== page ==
medieval engraving of Roman god Jupiter
For those who have not yet had an opportunity to read Planet Narnia, I'll explain a little bit about Ward's thesis. What Ward calls his "Eureka moment" occurred one night when he was struck by a phrase from Lewis's poem, "The Planets," which describes the allegorical personae of the planets as they were used poetically throughout the Middle Ages. The phrase that struck him referred to the influence of Jupiter (a.k.a. Jove, the Latin equivalent of Greek Zeus): "winter passed / And guilt forgiven." Immediately this made him think of The Lion, the Witch, and the Wardrobe, in which Narnia is caught in an unending winter, until Aslan arrives on the scene and allows himself to be sacrificed by the White Witch, in substitution for Edmund Pevensey, who has betrayed his siblings to the Witch. Ward wondered:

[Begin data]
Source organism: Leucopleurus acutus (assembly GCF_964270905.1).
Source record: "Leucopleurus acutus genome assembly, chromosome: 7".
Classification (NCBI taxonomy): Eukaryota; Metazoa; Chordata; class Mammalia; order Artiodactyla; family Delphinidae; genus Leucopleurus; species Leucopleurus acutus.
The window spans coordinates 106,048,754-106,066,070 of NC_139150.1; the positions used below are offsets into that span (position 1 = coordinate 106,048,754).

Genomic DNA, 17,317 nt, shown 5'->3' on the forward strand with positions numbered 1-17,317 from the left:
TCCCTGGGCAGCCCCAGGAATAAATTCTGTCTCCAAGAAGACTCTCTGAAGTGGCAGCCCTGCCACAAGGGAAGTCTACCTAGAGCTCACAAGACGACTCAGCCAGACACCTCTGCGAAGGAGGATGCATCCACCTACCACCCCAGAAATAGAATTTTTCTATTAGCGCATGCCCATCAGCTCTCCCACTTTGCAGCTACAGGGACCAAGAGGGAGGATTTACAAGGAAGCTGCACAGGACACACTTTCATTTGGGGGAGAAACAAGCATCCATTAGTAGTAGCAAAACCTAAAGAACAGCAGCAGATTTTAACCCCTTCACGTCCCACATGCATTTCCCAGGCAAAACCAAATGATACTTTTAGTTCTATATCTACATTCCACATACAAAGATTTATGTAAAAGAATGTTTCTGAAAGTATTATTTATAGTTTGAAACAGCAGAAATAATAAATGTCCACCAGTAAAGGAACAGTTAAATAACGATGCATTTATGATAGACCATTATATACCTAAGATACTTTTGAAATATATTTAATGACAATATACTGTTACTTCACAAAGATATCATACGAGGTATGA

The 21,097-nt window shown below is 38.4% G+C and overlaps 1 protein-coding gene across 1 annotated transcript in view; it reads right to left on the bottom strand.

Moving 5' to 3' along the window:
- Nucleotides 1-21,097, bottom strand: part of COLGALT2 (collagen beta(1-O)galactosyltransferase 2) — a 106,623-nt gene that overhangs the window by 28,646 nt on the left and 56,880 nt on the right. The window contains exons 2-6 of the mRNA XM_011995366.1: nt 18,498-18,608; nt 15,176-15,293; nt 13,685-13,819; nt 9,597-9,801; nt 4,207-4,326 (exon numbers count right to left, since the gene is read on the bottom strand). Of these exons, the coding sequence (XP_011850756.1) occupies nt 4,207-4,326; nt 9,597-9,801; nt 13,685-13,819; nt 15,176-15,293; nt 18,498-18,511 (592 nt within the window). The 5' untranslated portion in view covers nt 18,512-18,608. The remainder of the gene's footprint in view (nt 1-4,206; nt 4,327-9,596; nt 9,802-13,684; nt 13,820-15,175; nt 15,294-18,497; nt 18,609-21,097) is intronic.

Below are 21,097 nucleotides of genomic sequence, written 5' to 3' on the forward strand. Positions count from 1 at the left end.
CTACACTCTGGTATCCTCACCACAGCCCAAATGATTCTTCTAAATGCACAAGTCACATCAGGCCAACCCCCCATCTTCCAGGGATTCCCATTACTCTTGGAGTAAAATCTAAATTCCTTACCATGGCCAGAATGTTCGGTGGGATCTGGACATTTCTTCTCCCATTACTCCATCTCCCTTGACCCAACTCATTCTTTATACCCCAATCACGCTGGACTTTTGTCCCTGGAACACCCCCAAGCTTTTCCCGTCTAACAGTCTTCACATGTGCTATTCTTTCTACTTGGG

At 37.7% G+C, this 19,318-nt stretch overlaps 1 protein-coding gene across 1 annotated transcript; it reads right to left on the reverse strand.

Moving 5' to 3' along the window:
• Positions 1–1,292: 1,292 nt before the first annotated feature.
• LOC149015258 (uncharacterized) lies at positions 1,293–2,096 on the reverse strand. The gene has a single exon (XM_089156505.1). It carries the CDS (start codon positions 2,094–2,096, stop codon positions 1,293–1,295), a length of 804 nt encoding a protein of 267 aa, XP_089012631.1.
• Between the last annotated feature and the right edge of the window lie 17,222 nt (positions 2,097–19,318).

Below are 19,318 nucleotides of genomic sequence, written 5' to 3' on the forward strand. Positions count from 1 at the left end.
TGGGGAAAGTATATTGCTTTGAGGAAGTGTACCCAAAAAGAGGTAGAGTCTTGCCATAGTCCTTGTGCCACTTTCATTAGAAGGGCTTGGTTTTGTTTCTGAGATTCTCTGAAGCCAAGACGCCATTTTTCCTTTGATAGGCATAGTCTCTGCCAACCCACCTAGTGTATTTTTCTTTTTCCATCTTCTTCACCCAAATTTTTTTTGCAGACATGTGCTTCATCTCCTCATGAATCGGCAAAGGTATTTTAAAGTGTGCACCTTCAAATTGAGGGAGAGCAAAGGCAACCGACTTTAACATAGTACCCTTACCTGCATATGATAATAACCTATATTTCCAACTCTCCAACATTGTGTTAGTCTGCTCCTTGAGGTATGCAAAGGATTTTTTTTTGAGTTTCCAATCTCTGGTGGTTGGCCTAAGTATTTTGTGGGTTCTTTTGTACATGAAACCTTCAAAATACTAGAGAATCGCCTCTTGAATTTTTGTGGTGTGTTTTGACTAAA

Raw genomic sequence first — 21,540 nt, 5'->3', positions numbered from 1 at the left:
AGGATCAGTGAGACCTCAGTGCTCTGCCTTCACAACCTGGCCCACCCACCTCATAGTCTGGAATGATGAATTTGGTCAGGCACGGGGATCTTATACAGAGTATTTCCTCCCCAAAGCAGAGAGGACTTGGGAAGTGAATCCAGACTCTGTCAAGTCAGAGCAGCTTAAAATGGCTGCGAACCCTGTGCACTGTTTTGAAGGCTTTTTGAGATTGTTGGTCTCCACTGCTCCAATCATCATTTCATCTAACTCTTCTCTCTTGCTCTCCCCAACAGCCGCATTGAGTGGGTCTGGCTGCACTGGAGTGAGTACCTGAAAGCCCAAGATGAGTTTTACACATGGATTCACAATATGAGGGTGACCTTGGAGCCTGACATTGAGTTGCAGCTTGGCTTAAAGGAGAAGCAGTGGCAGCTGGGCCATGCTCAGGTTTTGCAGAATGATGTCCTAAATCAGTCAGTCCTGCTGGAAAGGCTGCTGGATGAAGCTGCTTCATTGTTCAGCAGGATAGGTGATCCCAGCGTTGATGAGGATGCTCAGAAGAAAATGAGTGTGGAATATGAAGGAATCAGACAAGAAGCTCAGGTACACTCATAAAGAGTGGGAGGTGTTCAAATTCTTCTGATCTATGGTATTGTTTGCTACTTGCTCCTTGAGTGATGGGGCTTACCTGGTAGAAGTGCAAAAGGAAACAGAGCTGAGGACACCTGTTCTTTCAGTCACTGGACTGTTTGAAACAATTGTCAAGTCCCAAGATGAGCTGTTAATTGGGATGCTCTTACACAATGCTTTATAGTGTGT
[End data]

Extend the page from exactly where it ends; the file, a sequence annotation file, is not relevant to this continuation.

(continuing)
Could there be a link somehow between poem and Chronicle? That thought was the stray spark connecting Jupiter to The Lion in my mind, and one by one the other planet-to-book relationships began to be lit up in its train. (Planet Narnia, 251)
That spark lit a blaze which resulted in Planet Narnia, a wonderfully illuminating study of how the medieval allegorical use of the pagan gods influenced the composition Lewis's Narnia stories (and his other novels, as well).